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Benefits of Joining the Army With a Bachelor's Degree

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You’ve probably heard that a few years in the military will give you the training you need to move on to college and a great career. But you don’t have to join right after high school graduation. In fact, some people get their bachelor’s degrees and then join the military. There are several perks to doing that, including rapid advancement through the ranks.

Joining the Military After College

By enlisting with a college degree in your pocket, you’ll skip a few steps on the ladder. Although you still need to complete basic combat training – the 10-week program that teaches you the basic skills necessary to be a soldier – you’ll be able to go directly to Officer Candidate School.

OCS is a rigorous 12-week program that equips officers with the leadership skills they’ll need to command an entire unit. In addition to classroom education, you’ll spend 18 days on an intense training mission, ensuring you’re able to lead a team. Once you’ve completed OCS, you’ll graduate having earned both the position of U.S. army officer and the rank of second lieutenant.

Higher Pay for Officers

A career in the U.S. Army can be rewarding, giving you access to opportunities you wouldn’t have otherwise had. This is especially true if you have a college degree. With a college degree and completion of OCS, you’ll earn a higher salary than you would if you’d gone straight to basic training after high school.

Salaries for privates start at $19,659, but officers' salaries start at around $37,292 a year. After only four years of experience as a second lieutenant, you can see annual earnings of nearly $46,292. That pay continues to increase as you achieve higher ranks. Captains with less than two years of experience earn around $49,726 per year, while majors receive $56,556 and up.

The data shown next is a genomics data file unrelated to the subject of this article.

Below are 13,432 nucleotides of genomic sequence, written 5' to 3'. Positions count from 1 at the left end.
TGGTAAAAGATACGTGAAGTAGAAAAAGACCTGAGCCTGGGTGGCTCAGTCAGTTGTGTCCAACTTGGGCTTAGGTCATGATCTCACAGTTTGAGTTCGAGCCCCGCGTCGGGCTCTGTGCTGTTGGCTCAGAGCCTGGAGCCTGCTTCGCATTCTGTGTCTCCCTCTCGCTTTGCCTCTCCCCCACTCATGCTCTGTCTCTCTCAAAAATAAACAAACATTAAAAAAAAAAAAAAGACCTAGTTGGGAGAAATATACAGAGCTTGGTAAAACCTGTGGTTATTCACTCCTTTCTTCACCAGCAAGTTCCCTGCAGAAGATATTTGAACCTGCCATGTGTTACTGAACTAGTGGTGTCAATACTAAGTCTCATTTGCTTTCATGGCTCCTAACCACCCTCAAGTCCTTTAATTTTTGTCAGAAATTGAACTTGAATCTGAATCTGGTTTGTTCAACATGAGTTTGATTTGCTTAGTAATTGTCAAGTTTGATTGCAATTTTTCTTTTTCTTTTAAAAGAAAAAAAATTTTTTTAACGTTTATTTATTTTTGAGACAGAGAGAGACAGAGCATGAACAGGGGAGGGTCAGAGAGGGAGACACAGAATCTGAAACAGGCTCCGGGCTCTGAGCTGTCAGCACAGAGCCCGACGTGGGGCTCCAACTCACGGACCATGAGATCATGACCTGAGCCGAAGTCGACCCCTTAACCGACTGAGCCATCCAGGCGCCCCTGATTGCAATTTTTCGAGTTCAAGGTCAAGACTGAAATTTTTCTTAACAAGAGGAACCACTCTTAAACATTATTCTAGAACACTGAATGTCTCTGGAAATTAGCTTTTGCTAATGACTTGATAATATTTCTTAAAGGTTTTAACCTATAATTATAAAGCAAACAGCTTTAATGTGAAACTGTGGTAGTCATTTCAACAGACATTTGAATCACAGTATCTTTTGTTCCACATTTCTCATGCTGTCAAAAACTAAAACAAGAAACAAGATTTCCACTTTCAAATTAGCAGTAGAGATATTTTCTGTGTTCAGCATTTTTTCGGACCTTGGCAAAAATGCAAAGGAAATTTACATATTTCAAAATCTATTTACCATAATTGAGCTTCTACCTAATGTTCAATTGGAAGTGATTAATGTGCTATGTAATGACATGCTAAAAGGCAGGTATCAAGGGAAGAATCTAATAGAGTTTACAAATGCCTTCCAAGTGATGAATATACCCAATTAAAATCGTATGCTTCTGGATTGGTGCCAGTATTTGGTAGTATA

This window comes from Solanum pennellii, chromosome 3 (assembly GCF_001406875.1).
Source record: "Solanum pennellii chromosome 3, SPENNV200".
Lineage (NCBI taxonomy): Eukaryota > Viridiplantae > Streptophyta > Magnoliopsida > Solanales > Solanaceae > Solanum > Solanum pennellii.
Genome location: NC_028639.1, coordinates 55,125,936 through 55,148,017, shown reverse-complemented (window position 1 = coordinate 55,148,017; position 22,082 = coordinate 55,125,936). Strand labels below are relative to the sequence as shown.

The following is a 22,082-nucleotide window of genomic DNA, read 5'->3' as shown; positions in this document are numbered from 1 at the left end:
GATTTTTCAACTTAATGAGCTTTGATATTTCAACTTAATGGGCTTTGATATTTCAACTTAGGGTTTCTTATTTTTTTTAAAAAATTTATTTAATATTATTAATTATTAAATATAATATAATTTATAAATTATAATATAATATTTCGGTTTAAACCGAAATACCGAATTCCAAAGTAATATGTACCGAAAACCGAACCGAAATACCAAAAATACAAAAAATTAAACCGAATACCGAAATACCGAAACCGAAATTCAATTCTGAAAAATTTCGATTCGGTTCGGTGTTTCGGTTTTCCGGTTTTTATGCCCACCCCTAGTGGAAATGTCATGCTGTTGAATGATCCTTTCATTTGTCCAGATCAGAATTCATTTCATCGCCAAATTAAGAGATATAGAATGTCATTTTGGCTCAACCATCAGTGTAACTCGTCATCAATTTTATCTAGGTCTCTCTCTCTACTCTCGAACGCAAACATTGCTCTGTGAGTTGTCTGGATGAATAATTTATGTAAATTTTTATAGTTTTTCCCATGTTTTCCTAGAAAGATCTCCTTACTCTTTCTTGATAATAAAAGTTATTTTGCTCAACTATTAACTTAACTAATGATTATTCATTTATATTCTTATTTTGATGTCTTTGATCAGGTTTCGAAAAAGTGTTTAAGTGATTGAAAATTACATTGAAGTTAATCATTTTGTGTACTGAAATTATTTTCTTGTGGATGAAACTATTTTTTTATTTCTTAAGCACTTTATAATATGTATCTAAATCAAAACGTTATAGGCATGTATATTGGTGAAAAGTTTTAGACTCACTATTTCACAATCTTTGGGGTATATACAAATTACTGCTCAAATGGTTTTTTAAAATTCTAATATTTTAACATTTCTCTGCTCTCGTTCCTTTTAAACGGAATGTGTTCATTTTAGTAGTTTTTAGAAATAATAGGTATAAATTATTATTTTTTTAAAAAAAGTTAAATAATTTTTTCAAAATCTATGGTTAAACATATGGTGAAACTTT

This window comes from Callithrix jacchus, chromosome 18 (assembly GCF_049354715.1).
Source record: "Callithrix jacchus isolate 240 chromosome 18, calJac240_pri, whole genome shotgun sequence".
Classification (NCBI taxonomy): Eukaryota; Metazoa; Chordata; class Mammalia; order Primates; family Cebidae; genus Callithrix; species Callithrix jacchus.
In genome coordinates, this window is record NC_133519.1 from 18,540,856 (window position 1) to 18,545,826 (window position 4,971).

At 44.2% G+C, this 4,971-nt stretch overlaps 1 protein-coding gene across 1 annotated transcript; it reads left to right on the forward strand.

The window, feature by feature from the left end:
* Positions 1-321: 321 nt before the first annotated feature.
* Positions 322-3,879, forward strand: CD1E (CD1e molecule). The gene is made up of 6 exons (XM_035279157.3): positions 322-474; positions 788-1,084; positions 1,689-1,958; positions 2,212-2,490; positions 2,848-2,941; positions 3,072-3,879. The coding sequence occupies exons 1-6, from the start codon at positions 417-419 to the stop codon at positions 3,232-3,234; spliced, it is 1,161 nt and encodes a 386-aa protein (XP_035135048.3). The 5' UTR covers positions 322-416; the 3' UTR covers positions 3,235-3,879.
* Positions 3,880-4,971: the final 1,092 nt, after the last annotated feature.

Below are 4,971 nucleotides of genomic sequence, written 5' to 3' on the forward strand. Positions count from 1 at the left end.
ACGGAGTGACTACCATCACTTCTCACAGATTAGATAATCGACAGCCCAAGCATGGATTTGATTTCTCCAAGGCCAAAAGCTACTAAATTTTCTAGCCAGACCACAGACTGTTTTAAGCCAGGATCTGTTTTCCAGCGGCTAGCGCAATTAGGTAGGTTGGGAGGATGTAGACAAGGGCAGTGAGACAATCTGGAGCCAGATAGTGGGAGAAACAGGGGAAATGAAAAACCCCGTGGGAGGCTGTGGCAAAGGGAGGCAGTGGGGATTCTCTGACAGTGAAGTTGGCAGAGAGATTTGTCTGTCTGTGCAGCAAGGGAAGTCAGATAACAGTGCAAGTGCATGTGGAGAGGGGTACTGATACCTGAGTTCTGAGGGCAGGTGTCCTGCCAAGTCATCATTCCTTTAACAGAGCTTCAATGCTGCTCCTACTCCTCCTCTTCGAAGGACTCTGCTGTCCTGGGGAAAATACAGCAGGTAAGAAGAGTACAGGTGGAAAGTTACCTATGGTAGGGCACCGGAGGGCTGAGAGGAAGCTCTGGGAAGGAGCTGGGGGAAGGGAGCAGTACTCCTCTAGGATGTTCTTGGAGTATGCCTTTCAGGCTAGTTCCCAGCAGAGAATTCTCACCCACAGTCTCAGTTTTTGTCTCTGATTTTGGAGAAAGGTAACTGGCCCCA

Enjoy Significant Job Perks

An attractive salary isn't the only advantage of joining the military after college. When compared to the private sector, military officers enjoy significant job perks. You’ll live on a military base in a house suitable to your family size. Some bases have running trails for residents, as well as basketball courts and playgrounds for younger children.

If your spouse needs help finding work, the Army offers training and other resources. You’ll also have access to the military’s college loan repayment programs to help with any debt you may have accrued while earning your college degree. Additionally, the military provides quality health care to members and their families, and you can bump your pay with occasional bonuses.

Get Special Pay and Bonuses

Joining the army with a Bachelor's degree can bring you special pay and bonuses. Active duty military members who specialize in certain areas, such as construction engineering, multichannel transmission systems maintenance, computer systems repairs and preventive medicine may qualify for enlistment bonuses ranging from $5,000 to $40,000.

Medical laboratory specialists, for example, may be eligible for a $9,000 enlistment bonus. Culinary specialists can expect to earn an extra $12,000. Human intelligence collectors may receive bonuses of up to $18,000.

Furthermore, the U.S. Army offers special duty pay to those who are specialized in the medical field, become proficient in a foreign language critical to the military or take on jobs that carry extra responsibilities and risks.

These are just a few of the many reasons for joining the military after college. If you choose this career path, you have a chance to make a difference in people's lives and contribute to the greater good. It's the kind of career that provides an unparalleled sense of duty, patriotism and honor, leading to greater confidence and self-esteem. Plus, you'll build relationships that will last a lifetime and thrive in a community that shares the same goals and values as you do.

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About the Author

Stephanie Faris is a novelist and business writer whose work has appeared on numerous small business blogs, including Zappos, GoDaddy, 99Designs, and the Intuit Small Business Blog. She worked for the State of Tennessee for 19 years, the latter six of which were spent as a supervisor. She has written about business for entrepreneurs and marketing firms since 2011.